NCSA deploys new high-performance cluster dedicated to industrial use | News | National Center for Supercomputing Applications at the University of Illinois
NCSA deploys new high-performance cluster dedicated to industrial use
05.31.11 - Permalink
The National Center for Supercomputing Applications is deploying a new 22-teraflop high-performance computing cluster, dubbed iForge, dedicated exclusively to the center's Private Sector Partners, such as Rolls-Royce, Boeing, and Caterpillar.
iForge comprises a mix of 121 Dell servers:
- 116 PowerEdge M610 servers featuring dual-socket/six-core (12 cores total) 3.46 GHz Intel Xeon x5690 processors, 96GB of DDR3 memory, and 292GB of storage. The x5690 is Intel's fastest six-core processor and will provide excellent performance for CPU-bound codes. In addition, eight of the M610 nodes feature solid-state drives instead of conventional hard disks to provide a performance boost to applications that are particularly sensitive to local storage speeds and latency.
- 3 PowerEdge M910 servers featuring quad-socket/eight-core (32 cores total) 1.86 GHz Intel Xeon L7555 processors, 192GB of DDR3 memory, and 292GB of storage. The L7555 features 24 MB of "cache" memory, which can boost applications capable of leveraging memory that is tightly coupled with processor cores.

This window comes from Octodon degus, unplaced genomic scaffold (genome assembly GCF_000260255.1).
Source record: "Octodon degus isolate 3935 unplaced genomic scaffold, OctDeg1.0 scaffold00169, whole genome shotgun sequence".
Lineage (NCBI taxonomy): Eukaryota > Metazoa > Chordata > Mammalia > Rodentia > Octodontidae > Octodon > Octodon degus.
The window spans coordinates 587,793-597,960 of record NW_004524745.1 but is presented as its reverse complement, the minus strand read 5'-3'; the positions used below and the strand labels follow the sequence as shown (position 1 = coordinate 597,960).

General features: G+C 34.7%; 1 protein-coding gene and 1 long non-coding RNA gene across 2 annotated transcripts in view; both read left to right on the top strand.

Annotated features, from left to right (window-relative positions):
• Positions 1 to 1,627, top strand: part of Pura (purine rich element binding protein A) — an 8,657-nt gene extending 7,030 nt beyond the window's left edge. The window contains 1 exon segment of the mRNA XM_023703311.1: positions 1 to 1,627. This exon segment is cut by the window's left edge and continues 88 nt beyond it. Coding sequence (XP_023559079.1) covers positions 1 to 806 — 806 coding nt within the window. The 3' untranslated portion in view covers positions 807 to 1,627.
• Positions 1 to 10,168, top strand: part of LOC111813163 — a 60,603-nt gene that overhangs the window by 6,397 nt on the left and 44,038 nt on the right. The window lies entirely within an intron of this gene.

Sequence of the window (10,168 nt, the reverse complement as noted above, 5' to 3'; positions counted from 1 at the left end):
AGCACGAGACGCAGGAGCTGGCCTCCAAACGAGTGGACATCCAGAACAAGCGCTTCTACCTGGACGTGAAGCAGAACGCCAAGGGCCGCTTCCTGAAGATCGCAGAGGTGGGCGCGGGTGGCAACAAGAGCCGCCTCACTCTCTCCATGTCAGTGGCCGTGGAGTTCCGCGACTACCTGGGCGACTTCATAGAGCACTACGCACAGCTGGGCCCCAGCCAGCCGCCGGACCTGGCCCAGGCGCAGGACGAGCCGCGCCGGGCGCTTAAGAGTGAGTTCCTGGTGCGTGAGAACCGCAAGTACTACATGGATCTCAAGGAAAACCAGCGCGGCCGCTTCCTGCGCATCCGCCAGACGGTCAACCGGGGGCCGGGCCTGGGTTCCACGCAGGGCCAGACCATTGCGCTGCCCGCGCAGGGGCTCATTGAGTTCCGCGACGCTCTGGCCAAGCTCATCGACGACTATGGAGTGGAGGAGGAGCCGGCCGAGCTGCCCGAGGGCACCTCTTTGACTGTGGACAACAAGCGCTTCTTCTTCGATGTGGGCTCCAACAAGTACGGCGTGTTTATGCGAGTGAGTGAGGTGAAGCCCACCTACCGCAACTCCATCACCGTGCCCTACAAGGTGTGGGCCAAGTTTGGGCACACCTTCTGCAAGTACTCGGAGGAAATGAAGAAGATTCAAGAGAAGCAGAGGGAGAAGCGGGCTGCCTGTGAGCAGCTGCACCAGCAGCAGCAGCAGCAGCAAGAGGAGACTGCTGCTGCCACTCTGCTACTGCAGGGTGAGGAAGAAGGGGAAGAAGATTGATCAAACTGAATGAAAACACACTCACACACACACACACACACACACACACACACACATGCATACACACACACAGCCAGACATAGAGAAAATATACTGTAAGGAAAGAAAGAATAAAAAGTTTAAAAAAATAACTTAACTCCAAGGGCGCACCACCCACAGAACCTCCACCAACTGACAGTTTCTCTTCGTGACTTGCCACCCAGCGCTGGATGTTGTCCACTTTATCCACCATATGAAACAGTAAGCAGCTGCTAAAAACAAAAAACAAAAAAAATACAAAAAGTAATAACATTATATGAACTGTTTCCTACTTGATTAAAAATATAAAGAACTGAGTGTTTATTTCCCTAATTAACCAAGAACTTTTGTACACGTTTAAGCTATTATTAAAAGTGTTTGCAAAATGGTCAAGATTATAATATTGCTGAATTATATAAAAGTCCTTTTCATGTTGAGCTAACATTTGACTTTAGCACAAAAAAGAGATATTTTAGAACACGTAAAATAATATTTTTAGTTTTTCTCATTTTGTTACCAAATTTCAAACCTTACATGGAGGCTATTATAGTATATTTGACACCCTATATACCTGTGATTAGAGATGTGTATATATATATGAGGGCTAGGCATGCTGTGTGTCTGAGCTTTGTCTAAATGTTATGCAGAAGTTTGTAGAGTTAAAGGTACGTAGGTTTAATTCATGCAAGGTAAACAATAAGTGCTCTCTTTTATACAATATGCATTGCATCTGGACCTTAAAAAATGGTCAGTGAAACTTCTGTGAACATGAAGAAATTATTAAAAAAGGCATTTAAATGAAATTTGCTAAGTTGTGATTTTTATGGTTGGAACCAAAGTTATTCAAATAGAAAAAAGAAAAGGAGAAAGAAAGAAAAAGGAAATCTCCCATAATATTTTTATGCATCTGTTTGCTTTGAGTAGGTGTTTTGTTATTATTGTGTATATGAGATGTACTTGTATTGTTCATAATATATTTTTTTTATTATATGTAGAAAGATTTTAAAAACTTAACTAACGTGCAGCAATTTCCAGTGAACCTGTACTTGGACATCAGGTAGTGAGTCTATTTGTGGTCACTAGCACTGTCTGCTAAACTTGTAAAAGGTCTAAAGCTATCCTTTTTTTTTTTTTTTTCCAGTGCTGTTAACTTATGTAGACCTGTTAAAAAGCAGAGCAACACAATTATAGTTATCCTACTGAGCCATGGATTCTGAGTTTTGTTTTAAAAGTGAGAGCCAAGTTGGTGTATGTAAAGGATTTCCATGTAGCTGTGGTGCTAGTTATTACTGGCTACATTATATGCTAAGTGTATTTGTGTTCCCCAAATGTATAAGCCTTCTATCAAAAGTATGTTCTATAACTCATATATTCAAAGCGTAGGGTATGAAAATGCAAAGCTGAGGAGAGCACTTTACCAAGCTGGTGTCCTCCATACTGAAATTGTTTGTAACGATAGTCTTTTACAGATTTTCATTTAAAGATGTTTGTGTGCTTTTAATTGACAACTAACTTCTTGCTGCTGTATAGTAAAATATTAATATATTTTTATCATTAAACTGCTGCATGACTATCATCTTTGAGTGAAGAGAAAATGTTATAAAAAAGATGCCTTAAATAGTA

- 2 PowerEdge C6145 servers, which actually combine two complete servers in a single chassis. Each of these four nodes features quad-socket/12-core (48 cores total) 2.5 GHz AMD Opteron 6180SE processors, 256GB of DDR3 memory, and 600 GB of storage. These nodes are so powerful that an entire "power user" job may be able to be run inside a single node. Industrial partners are expected to use these nodes for memory-intensive pre- and post-processing and for highly threaded applications that perform particularly well on AMD-based systems.
All of the nodes are connected with a very fast, low-latency network fabric: 40 gigabit QDR InfiniBand provided by Mellanox. iForge runs both Red Hat Enterprise Linux and Windows HPC Server 2008 R2 operating systems.
"iForge is a unique resource at NCSA, as it is designed specifically for commercial and open-source applications widely used by industry," said Merle Giles, director of NCSA's Private Sector Program. "This machine offers our Private Sector Partners several platforms to reach higher and higher levels of scaling and performance for physics-based modeling and simulation applications."
NCSA plans to upgrade iForge with new hardware and OS software every 12 to 18 months.
"Regular upgrades to the latest HPC technologies will help provide a distinct competitive advantage to our partners," Giles said.
For more information about NCSA's Private Sector Program, see industry.ncsa.illinois.edu.